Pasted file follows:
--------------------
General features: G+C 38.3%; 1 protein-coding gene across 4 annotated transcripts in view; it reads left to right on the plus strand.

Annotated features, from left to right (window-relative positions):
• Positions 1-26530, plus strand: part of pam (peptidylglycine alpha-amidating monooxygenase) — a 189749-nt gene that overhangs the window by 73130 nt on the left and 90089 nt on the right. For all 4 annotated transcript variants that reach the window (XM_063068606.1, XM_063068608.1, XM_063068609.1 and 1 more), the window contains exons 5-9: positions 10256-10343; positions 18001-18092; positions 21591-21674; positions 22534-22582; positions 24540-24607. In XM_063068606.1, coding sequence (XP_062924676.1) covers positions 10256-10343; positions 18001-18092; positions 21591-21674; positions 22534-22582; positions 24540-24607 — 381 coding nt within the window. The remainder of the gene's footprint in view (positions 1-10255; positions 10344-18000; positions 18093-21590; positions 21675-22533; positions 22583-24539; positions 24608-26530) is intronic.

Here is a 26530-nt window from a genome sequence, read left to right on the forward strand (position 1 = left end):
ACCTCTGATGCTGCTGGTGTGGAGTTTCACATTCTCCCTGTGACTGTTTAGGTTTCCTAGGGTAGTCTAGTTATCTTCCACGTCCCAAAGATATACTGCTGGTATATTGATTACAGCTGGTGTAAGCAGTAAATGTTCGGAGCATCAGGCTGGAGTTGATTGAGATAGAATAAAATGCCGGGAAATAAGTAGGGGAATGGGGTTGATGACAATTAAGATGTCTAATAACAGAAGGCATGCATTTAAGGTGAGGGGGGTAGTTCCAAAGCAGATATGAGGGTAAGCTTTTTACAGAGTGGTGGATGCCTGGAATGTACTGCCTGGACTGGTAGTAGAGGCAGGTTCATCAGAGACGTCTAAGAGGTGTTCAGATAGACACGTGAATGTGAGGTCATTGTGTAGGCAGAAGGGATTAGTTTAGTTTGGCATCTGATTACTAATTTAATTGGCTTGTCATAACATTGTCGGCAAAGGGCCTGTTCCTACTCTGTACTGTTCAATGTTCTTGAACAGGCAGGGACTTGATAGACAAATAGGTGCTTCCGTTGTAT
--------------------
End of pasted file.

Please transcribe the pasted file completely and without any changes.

General features: G+C 38.3%; 1 protein-coding gene across 4 annotated transcripts in view; it reads left to right on the plus strand.

Annotated features, from left to right (window-relative positions):
• Positions 1-26530, plus strand: part of pam (peptidylglycine alpha-amidating monooxygenase) — a 189749-nt gene that overhangs the window by 73130 nt on the left and 90089 nt on the right. For all 4 annotated transcript variants that reach the window (XM_063068606.1, XM_063068608.1, XM_063068609.1 and 1 more), the window contains exons 5-9: positions 10256-10343; positions 18001-18092; positions 21591-21674; positions 22534-22582; positions 24540-24607. In XM_063068606.1, coding sequence (XP_062924676.1) covers positions 10256-10343; positions 18001-18092; positions 21591-21674; positions 22534-22582; positions 24540-24607 — 381 coding nt within the window. The remainder of the gene's footprint in view (positions 1-10255; positions 10344-18000; positions 18093-21590; positions 21675-22533; positions 22583-24539; positions 24608-26530) is intronic.

Here is a 26530-nt window from a genome sequence, read left to right on the forward strand (position 1 = left end):
ACCTCTGATGCTGCTGGTGTGGAGTTTCACATTCTCCCTGTGACTGTTTAGGTTTCCTAGGGTAGTCTAGTTATCTTCCACGTCCCAAAGATATACTGCTGGTATATTGATTACAGCTGGTGTAAGCAGTAAATGTTCGGAGCATCAGGCTGGAGTTGATTGAGATAGAATAAAATGCCGGGAAATAAGTAGGGGAATGGGGTTGATGACAATTAAGATGTCTAATAACAGAAGGCATGCATTTAAGGTGAGGGGGGTAGTTCCAAAGCAGATATGAGGGTAAGCTTTTTACAGAGTGGTGGATGCCTGGAATGTACTGCCTGGACTGGTAGTAGAGGCAGGTTCATCAGAGACGTCTAAGAGGTGTTCAGATAGACACGTGAATGTGAGGTCATTGTGTAGGCAGAAGGGATTAGTTTAGTTTGGCATCTGATTACTAATTTAATTGGCTTGTCATAACATTGTCGGCAAAGGGCCTGTTCCTACTCTGTACTGTTCAATGTTCTTGAACAGGCAGGGACTTGATAGACAAATAGGTGCTTCCGTTGTAT